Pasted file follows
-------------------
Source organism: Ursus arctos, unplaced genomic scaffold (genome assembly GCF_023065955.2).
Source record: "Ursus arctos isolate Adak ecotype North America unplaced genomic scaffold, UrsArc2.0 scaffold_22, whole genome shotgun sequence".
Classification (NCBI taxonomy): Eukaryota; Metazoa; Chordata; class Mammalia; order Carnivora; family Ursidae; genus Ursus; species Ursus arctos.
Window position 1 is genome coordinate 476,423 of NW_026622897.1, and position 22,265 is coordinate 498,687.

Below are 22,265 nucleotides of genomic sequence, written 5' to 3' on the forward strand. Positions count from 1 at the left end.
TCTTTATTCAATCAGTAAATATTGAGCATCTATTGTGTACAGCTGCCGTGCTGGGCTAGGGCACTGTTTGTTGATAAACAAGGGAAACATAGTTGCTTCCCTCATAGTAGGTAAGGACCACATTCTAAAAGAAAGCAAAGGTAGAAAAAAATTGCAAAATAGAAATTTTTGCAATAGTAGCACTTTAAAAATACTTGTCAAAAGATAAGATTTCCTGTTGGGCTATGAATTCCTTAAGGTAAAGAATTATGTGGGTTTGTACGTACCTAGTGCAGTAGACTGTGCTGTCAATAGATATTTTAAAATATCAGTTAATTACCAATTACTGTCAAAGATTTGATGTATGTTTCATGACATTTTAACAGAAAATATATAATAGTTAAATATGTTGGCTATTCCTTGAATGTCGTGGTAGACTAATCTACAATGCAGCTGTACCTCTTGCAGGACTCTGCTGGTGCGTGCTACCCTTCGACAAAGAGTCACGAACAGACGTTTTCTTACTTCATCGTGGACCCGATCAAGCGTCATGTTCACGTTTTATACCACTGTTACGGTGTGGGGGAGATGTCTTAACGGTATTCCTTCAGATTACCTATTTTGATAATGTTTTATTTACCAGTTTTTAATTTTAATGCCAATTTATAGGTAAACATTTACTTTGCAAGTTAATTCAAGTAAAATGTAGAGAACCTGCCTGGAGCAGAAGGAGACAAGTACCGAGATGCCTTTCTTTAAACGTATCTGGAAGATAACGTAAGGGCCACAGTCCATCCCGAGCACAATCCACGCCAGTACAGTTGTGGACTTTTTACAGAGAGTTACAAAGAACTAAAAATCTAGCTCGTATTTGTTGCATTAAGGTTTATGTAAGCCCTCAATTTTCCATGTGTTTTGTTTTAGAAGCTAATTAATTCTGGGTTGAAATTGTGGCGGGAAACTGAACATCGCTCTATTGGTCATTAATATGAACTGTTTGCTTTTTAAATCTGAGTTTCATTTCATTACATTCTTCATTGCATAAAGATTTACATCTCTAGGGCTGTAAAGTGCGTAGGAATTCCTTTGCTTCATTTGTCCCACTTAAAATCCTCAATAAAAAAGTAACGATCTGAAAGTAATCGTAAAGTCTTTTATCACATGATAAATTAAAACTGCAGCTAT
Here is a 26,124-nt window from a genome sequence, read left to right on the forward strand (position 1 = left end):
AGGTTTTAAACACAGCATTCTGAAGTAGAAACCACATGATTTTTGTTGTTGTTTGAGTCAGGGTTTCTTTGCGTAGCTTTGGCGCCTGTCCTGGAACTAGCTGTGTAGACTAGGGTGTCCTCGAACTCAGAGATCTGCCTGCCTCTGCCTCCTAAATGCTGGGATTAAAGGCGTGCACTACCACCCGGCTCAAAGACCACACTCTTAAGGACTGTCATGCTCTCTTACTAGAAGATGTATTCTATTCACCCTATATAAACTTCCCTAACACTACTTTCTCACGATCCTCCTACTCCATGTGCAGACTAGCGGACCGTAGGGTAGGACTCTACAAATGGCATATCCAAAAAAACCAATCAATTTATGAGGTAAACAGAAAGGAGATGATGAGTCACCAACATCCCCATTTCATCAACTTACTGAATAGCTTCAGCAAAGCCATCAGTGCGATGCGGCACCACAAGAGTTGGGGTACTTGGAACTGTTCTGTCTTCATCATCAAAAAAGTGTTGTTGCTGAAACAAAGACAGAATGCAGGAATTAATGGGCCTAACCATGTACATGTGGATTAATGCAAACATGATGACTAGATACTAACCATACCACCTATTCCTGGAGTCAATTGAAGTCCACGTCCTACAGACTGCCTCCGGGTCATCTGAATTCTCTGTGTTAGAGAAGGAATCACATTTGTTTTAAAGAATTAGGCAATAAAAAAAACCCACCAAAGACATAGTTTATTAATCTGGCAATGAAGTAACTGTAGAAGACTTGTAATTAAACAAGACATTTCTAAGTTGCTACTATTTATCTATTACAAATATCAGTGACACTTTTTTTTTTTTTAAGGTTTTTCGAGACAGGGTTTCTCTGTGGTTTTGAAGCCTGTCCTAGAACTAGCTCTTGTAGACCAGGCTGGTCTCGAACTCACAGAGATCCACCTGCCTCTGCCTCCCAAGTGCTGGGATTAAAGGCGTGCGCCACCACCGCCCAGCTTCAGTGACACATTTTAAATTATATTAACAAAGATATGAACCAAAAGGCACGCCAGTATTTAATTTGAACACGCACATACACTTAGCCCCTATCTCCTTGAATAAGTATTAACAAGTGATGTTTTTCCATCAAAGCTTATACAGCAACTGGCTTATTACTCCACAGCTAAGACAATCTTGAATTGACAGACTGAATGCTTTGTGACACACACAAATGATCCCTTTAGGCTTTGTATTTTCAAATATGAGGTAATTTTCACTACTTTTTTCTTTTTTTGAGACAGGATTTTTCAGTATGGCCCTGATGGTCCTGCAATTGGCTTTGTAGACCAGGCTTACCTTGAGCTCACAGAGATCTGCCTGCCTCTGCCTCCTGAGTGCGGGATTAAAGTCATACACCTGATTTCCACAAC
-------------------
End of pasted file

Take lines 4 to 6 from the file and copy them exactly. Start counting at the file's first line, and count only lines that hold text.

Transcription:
Window position 1 is genome coordinate 476,423 of NW_026622897.1, and position 22,265 is coordinate 498,687.

Below are 22,265 nucleotides of genomic sequence, written 5' to 3' on the forward strand. Positions count from 1 at the left end.
TCTTTATTCAATCAGTAAATATTGAGCATCTATTGTGTACAGCTGCCGTGCTGGGCTAGGGCACTGTTTGTTGATAAACAAGGGAAACATAGTTGCTTCCCTCATAGTAGGTAAGGACCACATTCTAAAAGAAAGCAAAGGTAGAAAAAAATTGCAAAATAGAAATTTTTGCAATAGTAGCACTTTAAAAATACTTGTCAAAAGATAAGATTTCCTGTTGGGCTATGAATTCCTTAAGGTAAAGAATTATGTGGGTTTGTACGTACCTAGTGCAGTAGACTGTGCTGTCAATAGATATTTTAAAATATCAGTTAATTACCAATTACTGTCAAAGATTTGATGTATGTTTCATGACATTTTAACAGAAAATATATAATAGTTAAATATGTTGGCTATTCCTTGAATGTCGTGGTAGACTAATCTACAATGCAGCTGTACCTCTTGCAGGACTCTGCTGGTGCGTGCTACCCTTCGACAAAGAGTCACGAACAGACGTTTTCTTACTTCATCGTGGACCCGATCAAGCGTCATGTTCACGTTTTATACCACTGTTACGGTGTGGGGGAGATGTCTTAACGGTATTCCTTCAGATTACCTATTTTGATAATGTTTTATTTACCAGTTTTTAATTTTAATGCCAATTTATAGGTAAACATTTACTTTGCAAGTTAATTCAAGTAAAATGTAGAGAACCTGCCTGGAGCAGAAGGAGACAAGTACCGAGATGCCTTTCTTTAAACGTATCTGGAAGATAACGTAAGGGCCACAGTCCATCCCGAGCACAATCCACGCCAGTACAGTTGTGGACTTTTTACAGAGAGTTACAAAGAACTAAAAATCTAGCTCGTATTTGTTGCATTAAGGTTTATGTAAGCCCTCAATTTTCCATGTGTTTTGTTTTAGAAGCTAATTAATTCTGGGTTGAAATTGTGGCGGGAAACTGAACATCGCTCTATTGGTCATTAATATGAACTGTTTGCTTTTTAAATCTGAGTTTCATTTCATTACATTCTTCATTGCATAAAGATTTACATCTCTAGGGCTGTAAAGTGCGTAGGAATTCCTTTGCTTCATTTGTCCCACTTAAAATCCTCAATAAAAAAGTAACGATCTGAAAGTAATCGTAAAGTCTTTTATCACATGATAAATTAAAACTGCAGCTAT